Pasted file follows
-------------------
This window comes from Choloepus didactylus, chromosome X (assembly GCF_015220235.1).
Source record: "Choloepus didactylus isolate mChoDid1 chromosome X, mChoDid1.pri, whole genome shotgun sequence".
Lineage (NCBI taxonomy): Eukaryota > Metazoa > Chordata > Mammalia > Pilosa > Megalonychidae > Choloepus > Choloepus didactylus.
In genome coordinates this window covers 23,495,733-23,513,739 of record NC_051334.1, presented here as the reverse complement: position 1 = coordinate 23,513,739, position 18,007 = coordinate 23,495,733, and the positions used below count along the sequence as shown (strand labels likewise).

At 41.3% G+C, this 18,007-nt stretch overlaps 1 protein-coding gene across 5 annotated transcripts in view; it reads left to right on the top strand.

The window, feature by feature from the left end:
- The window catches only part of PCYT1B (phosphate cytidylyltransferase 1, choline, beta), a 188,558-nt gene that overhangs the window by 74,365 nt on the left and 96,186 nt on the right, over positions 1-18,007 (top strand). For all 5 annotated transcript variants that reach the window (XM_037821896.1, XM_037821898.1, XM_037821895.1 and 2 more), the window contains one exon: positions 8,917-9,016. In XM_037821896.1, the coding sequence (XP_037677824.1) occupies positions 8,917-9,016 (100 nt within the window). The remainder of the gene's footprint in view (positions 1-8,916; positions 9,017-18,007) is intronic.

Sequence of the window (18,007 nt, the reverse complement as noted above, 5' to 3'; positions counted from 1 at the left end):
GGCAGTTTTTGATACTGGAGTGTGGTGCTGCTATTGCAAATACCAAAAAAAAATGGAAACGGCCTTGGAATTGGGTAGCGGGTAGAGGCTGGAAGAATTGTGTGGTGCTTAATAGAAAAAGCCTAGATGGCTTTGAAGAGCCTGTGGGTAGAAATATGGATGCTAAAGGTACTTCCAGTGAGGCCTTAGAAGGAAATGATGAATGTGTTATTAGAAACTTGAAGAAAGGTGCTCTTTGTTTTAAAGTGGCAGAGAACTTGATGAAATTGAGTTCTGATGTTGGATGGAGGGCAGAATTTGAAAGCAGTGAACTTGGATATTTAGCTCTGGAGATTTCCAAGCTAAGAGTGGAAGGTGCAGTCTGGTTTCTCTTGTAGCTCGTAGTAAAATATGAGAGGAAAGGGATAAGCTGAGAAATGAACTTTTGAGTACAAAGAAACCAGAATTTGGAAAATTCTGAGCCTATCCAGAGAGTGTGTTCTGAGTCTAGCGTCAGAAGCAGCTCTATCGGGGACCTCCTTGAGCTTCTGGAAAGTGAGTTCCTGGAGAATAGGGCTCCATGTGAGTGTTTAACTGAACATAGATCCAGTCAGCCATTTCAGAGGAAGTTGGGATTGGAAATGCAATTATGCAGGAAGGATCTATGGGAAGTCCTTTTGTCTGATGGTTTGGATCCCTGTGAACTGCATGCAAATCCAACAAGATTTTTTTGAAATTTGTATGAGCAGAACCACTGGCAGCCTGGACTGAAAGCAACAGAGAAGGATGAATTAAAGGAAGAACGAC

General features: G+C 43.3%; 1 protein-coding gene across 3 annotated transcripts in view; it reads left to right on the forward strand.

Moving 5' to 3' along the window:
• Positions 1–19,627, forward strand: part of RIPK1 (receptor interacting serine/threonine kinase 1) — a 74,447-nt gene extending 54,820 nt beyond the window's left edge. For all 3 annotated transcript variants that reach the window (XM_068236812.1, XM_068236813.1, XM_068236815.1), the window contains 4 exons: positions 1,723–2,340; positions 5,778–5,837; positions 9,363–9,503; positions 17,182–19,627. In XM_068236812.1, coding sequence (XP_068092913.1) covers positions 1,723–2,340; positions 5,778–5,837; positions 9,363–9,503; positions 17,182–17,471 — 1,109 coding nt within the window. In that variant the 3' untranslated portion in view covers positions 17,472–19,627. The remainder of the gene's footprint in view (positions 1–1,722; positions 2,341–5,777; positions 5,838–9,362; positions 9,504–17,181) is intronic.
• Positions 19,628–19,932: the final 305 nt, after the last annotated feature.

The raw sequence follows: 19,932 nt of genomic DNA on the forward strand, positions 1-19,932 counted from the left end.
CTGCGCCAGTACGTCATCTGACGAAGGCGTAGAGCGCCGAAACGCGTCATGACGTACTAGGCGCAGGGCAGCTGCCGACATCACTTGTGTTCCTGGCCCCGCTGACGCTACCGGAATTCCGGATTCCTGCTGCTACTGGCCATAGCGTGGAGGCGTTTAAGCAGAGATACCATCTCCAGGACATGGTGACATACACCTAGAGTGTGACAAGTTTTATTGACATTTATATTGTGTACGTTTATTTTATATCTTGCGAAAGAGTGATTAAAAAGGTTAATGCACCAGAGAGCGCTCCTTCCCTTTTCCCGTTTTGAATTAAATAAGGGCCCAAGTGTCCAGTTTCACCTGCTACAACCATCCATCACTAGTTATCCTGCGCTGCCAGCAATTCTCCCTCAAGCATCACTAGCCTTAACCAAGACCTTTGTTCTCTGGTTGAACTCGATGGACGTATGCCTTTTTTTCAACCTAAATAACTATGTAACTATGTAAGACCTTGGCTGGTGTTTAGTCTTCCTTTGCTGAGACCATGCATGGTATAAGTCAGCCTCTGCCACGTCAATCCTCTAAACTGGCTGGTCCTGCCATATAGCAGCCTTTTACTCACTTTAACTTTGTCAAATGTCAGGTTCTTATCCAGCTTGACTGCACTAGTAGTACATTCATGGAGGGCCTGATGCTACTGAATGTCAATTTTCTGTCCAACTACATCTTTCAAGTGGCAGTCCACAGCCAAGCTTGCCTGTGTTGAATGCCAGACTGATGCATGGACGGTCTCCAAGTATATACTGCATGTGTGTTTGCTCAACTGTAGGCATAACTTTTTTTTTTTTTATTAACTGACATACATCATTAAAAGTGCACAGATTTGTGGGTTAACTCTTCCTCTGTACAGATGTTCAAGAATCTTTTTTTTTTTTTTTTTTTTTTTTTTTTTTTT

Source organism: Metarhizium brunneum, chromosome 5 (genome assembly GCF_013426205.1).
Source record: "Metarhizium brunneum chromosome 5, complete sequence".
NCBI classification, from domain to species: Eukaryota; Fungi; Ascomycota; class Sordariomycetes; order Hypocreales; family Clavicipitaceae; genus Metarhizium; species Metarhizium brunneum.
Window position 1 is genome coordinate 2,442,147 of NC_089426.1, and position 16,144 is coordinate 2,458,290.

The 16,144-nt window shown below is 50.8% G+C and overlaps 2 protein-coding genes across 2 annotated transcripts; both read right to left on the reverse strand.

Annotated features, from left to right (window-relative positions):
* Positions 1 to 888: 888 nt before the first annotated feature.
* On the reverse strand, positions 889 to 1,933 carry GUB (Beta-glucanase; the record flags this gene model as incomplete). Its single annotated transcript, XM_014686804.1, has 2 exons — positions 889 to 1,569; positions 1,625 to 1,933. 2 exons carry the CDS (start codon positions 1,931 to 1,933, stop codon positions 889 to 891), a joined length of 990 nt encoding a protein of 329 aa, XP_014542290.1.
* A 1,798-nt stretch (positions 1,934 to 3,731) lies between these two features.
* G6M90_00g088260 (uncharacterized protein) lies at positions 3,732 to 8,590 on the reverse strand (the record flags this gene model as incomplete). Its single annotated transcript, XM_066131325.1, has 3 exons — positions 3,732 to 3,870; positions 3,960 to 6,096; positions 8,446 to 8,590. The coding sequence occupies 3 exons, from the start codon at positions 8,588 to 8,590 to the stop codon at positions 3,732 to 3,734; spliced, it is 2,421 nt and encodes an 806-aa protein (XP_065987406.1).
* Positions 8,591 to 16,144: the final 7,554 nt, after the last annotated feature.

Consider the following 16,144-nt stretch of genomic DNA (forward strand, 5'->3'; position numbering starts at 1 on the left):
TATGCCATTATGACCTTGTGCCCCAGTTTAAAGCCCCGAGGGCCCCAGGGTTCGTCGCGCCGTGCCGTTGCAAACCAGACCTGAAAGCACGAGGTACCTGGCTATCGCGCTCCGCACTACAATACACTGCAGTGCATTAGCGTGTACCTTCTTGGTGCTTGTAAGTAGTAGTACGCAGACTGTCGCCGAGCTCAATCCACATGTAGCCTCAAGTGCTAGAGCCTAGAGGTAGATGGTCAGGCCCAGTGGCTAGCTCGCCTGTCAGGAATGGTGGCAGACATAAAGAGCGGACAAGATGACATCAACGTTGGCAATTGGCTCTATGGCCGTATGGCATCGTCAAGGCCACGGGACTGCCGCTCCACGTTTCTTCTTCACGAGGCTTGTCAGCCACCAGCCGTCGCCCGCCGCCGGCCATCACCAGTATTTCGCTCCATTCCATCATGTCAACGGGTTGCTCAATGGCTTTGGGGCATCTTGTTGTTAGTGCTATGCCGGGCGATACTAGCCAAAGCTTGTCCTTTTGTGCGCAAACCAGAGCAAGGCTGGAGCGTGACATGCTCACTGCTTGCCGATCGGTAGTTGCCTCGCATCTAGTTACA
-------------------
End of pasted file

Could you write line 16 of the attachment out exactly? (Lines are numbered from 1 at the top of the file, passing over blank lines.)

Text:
Source organism: Metarhizium brunneum, chromosome 5 (genome assembly GCF_013426205.1).